“When she looked at the result in the mirror she was able to confirm that she looked bloody awful. This is me.”
Lindqvist confronts the challenging task of committing so much time to character development. The bulk of the novel is reserved for telling a complex story and perhaps the necessity for extensive character development was required. Some may argue that pace and story plot is compromised in favor of an all too-detailed background and over-told narrative. But that does not seem to be the case in Little Star. Once the narratives are linked together, a section of the novel titled Both the Girls, there is little room left for questioning the motives or reasoning behind our character’s intents. It seemed quite a brilliant tactic by Lindqvist. Just as a journalist’s attempt to analyze and dissect the psyche of a murderer, as mentioned earlier, Lindqvist has successfully placed the pieces of a character puzzle into place in order to have a complete picture and understanding of the story’s elements; except one.
One element in particular stood out during the course of the novel that left me questioning its relevance to the overall story; the supernatural. Although this may seem an outlandish claim, it is difficult to interpret the events that take place in Little Star without claiming one of two possibilities:
- Thares’s special abilities in relation to music and her ability to influence others with just a glance could suggest a supernatural force at play.
- Thares’s lack of social interaction since infancy, non-verbal communication (other than her singing ability), as well as her ritualistic behavior suggest she may carry the burden of a degenerative mental illness.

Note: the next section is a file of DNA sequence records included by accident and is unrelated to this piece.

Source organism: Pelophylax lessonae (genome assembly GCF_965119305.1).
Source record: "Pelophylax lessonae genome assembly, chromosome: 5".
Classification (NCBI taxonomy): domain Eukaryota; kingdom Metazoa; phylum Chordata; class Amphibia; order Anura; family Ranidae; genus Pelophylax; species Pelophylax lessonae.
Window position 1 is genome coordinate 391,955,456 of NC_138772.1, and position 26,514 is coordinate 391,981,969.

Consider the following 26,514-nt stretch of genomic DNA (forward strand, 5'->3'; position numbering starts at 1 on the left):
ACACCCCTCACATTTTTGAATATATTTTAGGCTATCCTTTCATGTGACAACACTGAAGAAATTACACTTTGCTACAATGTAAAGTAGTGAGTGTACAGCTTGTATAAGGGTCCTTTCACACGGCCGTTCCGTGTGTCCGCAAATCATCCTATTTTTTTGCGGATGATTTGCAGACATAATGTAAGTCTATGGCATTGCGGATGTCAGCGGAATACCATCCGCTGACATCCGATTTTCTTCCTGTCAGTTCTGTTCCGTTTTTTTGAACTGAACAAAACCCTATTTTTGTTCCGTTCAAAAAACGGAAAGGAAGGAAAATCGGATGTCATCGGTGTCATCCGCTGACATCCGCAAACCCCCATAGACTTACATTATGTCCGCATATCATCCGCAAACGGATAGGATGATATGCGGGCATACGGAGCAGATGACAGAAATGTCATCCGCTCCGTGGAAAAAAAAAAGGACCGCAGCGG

Two seemingly plausible explanations to Thares’s behavior, I personally would subscribe to the former. There is less evidence to support the latter, but just as most stories go, they are open to interpretation.
What I admired most of Lindqvist’s work in Little Star was his willingness to allow his characters to take charge of the story. Although one can label this novel under the horror genre, it can be easily done without the overuse of graphic violence. The graphic sections in Little Star do not disrupt the relevance of the scenes and therefore does not allow the reader to rely solely on the violence to become frightened. The intent of the characters alone is enough to send shivers down your spine. This is the tasteful manner in which the use of violence, whether it’s mild or extremely graphic, does not overwhelm the scene by casting its shadow over the more important elements unfolding before the reader. Lindqvist just gets it right.
The 532 pages of Little Star might seem like a daunting journey for some to venture. But it’s definitely worth the read. The separate narratives keep the reader engaged up until they intertwine. Then things get very interesting. If you enjoy a good horror read without the clichés and impractical plot twists, then Little Star might be your next novel on the ‘to-do’ list. Pick this one up. Thanks for reading!